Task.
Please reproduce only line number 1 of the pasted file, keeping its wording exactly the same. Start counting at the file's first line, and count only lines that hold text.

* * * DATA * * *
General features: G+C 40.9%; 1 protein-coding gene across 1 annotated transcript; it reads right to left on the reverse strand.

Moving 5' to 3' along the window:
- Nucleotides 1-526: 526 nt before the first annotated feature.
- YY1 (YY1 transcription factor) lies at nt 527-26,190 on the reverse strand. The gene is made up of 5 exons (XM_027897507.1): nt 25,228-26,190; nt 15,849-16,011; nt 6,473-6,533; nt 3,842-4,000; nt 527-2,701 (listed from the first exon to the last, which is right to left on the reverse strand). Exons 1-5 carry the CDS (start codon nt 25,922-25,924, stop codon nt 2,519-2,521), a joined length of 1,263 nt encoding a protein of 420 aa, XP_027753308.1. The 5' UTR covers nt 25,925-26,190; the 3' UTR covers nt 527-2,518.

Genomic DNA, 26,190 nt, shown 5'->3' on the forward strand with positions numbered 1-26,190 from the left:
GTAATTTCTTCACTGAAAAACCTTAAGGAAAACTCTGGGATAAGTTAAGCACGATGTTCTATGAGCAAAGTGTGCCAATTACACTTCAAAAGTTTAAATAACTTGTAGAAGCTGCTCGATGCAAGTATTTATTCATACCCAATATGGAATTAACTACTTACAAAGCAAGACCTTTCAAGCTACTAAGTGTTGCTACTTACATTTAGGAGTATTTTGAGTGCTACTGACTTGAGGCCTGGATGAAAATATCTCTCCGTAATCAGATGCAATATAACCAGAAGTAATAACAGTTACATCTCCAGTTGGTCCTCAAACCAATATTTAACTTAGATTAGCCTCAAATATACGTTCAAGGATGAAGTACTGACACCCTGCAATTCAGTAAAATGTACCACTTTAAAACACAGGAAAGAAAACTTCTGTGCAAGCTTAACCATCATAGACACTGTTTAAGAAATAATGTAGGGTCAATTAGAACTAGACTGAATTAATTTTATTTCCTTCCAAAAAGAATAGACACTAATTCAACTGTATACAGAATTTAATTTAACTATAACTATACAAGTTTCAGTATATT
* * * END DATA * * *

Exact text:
General features: G+C 40.9%; 1 protein-coding gene across 1 annotated transcript; it reads right to left on the reverse strand.